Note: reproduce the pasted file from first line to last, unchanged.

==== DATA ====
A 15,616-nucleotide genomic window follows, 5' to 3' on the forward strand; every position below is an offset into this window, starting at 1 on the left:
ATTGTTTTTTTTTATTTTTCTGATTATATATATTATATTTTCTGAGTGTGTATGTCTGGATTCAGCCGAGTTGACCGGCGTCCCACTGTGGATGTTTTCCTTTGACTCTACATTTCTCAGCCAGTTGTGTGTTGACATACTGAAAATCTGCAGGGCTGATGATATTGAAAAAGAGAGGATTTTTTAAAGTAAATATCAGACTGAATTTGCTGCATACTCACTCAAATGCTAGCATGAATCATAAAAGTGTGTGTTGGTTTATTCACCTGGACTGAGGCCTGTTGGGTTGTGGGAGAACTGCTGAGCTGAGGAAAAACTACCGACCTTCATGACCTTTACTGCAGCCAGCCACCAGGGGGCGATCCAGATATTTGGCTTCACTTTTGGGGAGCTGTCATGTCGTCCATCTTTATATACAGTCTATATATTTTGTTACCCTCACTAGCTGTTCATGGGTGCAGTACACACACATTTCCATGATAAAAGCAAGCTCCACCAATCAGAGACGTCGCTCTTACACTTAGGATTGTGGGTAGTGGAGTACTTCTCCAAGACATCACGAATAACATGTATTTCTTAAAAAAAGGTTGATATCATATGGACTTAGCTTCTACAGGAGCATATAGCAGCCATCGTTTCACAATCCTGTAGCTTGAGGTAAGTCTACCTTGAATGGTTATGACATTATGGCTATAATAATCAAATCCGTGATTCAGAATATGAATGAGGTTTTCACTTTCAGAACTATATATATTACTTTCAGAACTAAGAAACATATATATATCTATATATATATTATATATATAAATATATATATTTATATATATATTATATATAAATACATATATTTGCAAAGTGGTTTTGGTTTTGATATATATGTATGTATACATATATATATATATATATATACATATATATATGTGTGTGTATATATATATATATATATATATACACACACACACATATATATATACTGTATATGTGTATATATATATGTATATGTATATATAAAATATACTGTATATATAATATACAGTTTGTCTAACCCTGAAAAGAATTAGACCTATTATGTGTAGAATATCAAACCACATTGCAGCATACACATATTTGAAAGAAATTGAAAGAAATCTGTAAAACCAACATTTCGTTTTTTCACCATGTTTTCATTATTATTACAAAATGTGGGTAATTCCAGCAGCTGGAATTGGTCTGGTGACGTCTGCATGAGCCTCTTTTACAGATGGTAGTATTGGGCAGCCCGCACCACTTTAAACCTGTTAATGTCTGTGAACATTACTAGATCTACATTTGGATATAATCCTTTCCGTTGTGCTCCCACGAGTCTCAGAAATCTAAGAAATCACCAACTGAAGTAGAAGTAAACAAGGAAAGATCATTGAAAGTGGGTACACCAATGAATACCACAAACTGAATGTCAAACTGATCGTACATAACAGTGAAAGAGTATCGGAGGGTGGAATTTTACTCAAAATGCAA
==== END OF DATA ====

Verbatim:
A 15,616-nucleotide genomic window follows, 5' to 3' on the forward strand; every position below is an offset into this window, starting at 1 on the left:
ATTGTTTTTTTTTATTTTTCTGATTATATATATTATATTTTCTGAGTGTGTATGTCTGGATTCAGCCGAGTTGACCGGCGTCCCACTGTGGATGTTTTCCTTTGACTCTACATTTCTCAGCCAGTTGTGTGTTGACATACTGAAAATCTGCAGGGCTGATGATATTGAAAAAGAGAGGATTTTTTAAAGTAAATATCAGACTGAATTTGCTGCATACTCACTCAAATGCTAGCATGAATCATAAAAGTGTGTGTTGGTTTATTCACCTGGACTGAGGCCTGTTGGGTTGTGGGAGAACTGCTGAGCTGAGGAAAAACTACCGACCTTCATGACCTTTACTGCAGCCAGCCACCAGGGGGCGATCCAGATATTTGGCTTCACTTTTGGGGAGCTGTCATGTCGTCCATCTTTATATACAGTCTATATATTTTGTTACCCTCACTAGCTGTTCATGGGTGCAGTACACACACATTTCCATGATAAAAGCAAGCTCCACCAATCAGAGACGTCGCTCTTACACTTAGGATTGTGGGTAGTGGAGTACTTCTCCAAGACATCACGAATAACATGTATTTCTTAAAAAAAGGTTGATATCATATGGACTTAGCTTCTACAGGAGCATATAGCAGCCATCGTTTCACAATCCTGTAGCTTGAGGTAAGTCTACCTTGAATGGTTATGACATTATGGCTATAATAATCAAATCCGTGATTCAGAATATGAATGAGGTTTTCACTTTCAGAACTATATATATTACTTTCAGAACTAAGAAACATATATATATCTATATATATATTATATATATAAATATATATATTTATATATATATTATATATAAATACATATATTTGCAAAGTGGTTTTGGTTTTGATATATATGTATGTATACATATATATATATATATATATACATATATATATGTGTGTGTATATATATATATATATATATATACACACACACACATATATATATACTGTATATGTGTATATATATATGTATATGTATATATAAAATATACTGTATATATAATATACAGTTTGTCTAACCCTGAAAAGAATTAGACCTATTATGTGTAGAATATCAAACCACATTGCAGCATACACATATTTGAAAGAAATTGAAAGAAATCTGTAAAACCAACATTTCGTTTTTTCACCATGTTTTCATTATTATTACAAAATGTGGGTAATTCCAGCAGCTGGAATTGGTCTGGTGACGTCTGCATGAGCCTCTTTTACAGATGGTAGTATTGGGCAGCCCGCACCACTTTAAACCTGTTAATGTCTGTGAACATTACTAGATCTACATTTGGATATAATCCTTTCCGTTGTGCTCCCACGAGTCTCAGAAATCTAAGAAATCACCAACTGAAGTAGAAGTAAACAAGGAAAGATCATTGAAAGTGGGTACACCAATGAATACCACAAACTGAATGTCAAACTGATCGTACATAACAGTGAAAGAGTATCGGAGGGTGGAATTTTACTCAAAATGCAA